Learn about Exercise & Hypertension 


If your blood pressure is equal to or greater than 120/80 mm Hg, you may be diagnosed with prehypertension or hypertension. Hypertension is expressed as high pressure in your arteries.

Learn about hypertension and benefits of exercise affecting health.

Exercise & Hypertension 


What is hypertension? Hypertension is the condition of high blood pressure. Stage 1 hypertension is now defined as blood pressure measured and expressed as millimeters of mercury (mm Hg), read from a blood pressure monitor 120 systolic over 80 diastolic or 120/80 mm Hg[1]. There are different stages of hypertension. Sage 2 hypertension is defined as ≥160 systolic over 100 diastolic mm Hg, and hypertensive crisis is defined as a blood pressure reading ≥180 systolic over 110 diastolic mm Hg. All stages of hypertension are serious and can put you at an increased risk for damage to your heart, arteries, brain, and kidneys, among other organs and systems in your body[2].

Does exercise alter blood pressure? 

Exercise, along with a good diet, is effective in lowering high blood pressure and maintaining healthy blood pressure. Duration, frequency, and intensity of physical activity play a strong role in the effectiveness of exercise as related to the circulatory system and heart health. Regular physical activity for 30 minutes or more, for adults, and 60 minutes or more for children and adolescents, every day, within a prescribed exercise intensity or heart rate zone, meaning moderate to vigorous exercise or physical activity is most effective for maintaining ideal blood pressure and heart health.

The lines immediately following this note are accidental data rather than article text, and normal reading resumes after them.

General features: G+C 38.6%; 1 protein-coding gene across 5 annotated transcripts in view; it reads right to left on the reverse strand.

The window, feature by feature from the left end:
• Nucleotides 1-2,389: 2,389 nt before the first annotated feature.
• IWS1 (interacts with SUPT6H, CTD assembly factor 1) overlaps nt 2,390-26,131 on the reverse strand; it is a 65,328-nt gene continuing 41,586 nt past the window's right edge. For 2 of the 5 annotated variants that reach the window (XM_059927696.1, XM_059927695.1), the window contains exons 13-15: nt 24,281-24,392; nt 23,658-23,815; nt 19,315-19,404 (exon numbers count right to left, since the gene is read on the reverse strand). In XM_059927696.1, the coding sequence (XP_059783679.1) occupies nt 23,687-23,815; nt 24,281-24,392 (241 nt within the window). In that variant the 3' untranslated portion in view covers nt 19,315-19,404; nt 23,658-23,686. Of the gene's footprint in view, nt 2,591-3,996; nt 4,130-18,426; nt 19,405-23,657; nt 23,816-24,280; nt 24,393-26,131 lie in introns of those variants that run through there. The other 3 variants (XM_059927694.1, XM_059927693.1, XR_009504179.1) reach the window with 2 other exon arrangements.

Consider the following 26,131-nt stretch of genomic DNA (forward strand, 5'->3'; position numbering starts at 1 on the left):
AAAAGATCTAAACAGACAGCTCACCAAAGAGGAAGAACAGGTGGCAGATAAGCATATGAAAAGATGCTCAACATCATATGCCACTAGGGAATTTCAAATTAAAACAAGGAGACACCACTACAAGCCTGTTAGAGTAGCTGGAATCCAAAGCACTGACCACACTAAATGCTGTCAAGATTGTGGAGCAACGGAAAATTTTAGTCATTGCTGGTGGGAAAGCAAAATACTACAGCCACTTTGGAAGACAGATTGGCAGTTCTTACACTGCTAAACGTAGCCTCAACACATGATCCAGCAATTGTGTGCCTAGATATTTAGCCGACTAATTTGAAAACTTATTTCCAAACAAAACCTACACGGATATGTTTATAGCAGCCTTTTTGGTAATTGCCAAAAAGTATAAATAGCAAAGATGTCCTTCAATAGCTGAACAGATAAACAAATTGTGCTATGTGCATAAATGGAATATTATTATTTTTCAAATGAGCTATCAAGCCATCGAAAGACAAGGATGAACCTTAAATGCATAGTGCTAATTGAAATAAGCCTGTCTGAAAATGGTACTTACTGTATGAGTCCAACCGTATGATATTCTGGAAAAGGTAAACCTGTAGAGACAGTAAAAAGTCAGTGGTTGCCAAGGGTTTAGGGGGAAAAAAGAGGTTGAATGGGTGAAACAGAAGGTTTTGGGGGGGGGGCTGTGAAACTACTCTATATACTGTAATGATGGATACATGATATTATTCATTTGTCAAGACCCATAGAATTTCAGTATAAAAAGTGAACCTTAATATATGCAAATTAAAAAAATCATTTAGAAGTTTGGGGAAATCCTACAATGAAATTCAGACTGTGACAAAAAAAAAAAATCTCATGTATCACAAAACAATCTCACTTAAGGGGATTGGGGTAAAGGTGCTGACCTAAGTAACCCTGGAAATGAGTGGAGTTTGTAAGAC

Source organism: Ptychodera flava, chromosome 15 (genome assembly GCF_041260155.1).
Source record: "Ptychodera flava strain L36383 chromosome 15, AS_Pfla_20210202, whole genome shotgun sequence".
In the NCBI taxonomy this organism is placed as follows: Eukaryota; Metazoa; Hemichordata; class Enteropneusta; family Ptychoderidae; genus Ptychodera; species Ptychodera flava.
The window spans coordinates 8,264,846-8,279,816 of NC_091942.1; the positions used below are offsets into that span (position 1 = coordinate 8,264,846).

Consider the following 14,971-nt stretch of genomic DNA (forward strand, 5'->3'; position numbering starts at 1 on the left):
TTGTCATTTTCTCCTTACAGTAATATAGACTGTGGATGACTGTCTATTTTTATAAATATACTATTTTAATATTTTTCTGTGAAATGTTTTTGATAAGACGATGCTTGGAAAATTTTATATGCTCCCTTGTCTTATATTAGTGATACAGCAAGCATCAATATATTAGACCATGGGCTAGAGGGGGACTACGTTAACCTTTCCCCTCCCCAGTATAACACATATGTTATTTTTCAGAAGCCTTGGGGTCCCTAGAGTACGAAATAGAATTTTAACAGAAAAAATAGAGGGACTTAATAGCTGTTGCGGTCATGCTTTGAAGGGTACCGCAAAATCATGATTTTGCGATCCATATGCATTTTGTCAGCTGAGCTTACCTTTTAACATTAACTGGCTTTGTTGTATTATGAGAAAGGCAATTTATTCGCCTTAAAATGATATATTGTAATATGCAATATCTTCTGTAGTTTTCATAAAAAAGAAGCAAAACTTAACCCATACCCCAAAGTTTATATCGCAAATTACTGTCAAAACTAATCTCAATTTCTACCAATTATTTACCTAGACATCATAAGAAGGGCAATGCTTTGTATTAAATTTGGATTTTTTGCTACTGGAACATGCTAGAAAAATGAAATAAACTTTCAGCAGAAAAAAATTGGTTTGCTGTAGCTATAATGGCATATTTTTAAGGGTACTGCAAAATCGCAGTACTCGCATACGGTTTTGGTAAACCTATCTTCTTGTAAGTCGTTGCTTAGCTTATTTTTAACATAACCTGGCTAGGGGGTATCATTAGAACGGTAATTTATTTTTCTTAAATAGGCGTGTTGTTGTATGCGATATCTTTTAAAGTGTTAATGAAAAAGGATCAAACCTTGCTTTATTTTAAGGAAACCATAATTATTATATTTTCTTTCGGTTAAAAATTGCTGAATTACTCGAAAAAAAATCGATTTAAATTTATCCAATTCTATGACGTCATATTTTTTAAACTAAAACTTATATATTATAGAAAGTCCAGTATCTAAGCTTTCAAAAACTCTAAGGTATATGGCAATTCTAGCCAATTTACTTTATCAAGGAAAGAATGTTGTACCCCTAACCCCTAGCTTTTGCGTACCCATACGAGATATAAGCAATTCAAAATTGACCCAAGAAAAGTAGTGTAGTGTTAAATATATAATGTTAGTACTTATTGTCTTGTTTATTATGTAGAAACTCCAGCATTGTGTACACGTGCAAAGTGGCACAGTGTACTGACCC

Exercising within a proper and safe exercise intensity helps your heart to maintain or improve its strength, as a result, it’s endurance, which helps your heart to accomplish its job of pumping blood throughout your body less stressful over time. It has been determined that if you are within the prehypertensive range lowering your blood pressure by as little as 4 to 9 mm Hg can greatly reduce your risks for additional illness, disorders, and disease[3]. Added benefits of exercise include weight loss, body fat reduction, improved cardiovascular strength and endurance, stress relief, improved muscle strength and endurance, improved mental focus and emotional health, and improved bone health, among several other benefits.

Examples of physical activity that can be beneficial to heart health and, specifically, lowering your blood pressure for you if you are classified as prehypertensive or hypertensive begin aerobic activities performed within your prescribed target heart rate including walking, cycling, or swimming. In addition to aerobic exercises, strength building exercise or resistance exercise should be performed twice a week. The duration and intensity of the physical activities or exercise remain the same as described above, however, the frequency is lowered to a minimum of two resistance exercise sessions per week. Speak with a qualified exercise professional to help you determine the exact types of exercises that can be most effective for you. That said, it is important that when you exercise with resistance, emphasis on moderate weight and appropriate repetition range is essential. The recommendation for repetitions of specific exercises, falling within your prescribed target heart rate, should be performed 8 to 12 repetitions per set of exercise[4].


Hypertension in America

Statistics on Hypertension in America


Prehypertension
33% of American adults have prehypertension.
Hypertension
67 million American adults, 21% of the current population, have high blood pressure.
Related Mortality
1,000 deaths each day.

Correlation Statistics[5]:

Heart Attack
70% of people having their first heart attack have high blood pressure.
First Stroke
80% of people having their first stroke have high blood pressure.
Chronic Heart Failure
70% of people with chronic heart failure have high blood pressure.


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personal trainers was last modified: October 7th, 2019 by Derek Curtice